At the time, I was working in a university about 180 miles from my home and was desperate for a job within feasible commuting distance. It so happened that the department at which I had applied for a lectureship was also the one which employed the author and a senior co-author who had also featured in the list of references. Anticipating that I would have problems in working with someone capable of writing a letter of the kind I had received, I considered withdrawing the application but went ahead on the basis of greater need. As luck would have it, neither of the two were on my interview panel. Whether consequently or not, I got the job.
On their return I found myself on the receiving end of a little chat with the senior co-author. To the best of my recollection, it went thus. ‘X doesn’t know it was you, and I won’t tell.’ The evident presumption was that the paper was OK and that it was I who had something to apologise for. The speaker seemed to think they were doing me a favour in keeping my misdeeds from an injured party. Apparently it never occurred to them that there might be something improper about discovering the identity of a supposedly anonymous reviewer. The little chat concluded with, ‘We’ll work on it. It’ll be OK, you’ll see.’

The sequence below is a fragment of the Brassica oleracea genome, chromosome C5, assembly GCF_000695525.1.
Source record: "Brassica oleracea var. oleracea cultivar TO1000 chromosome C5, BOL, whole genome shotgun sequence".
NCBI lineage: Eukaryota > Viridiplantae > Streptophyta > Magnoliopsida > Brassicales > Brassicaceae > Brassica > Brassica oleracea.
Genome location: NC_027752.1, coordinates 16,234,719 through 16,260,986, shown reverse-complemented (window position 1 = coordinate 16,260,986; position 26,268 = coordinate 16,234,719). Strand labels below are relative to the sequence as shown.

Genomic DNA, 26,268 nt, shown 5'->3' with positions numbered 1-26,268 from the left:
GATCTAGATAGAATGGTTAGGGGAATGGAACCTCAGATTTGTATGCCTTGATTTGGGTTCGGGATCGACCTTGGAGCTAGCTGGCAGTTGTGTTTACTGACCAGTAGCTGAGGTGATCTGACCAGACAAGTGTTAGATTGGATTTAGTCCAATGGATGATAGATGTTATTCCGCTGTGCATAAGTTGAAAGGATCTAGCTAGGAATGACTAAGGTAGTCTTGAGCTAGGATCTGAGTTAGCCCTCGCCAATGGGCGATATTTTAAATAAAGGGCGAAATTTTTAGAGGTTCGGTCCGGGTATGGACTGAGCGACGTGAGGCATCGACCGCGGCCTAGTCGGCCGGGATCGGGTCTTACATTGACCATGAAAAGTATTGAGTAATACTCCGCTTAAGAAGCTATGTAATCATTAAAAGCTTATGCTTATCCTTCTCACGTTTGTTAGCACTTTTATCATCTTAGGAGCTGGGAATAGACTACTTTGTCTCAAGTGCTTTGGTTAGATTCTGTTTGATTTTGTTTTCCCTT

And so they did and so it was. The paper was not only published – largely unmodified – but was also awarded a prize by the publisher of the journal. About two years later, through a chance turn in a conversation with another academic, I discovered that they had been the second reviewer and that they had made precisely the same objections to the paper as me, and had asked for similar revisions. In other words, there had been no disagreement between the first two reviews, and so no justification for sending the paper to an adjudicating referee, if indeed this was what had actually happened.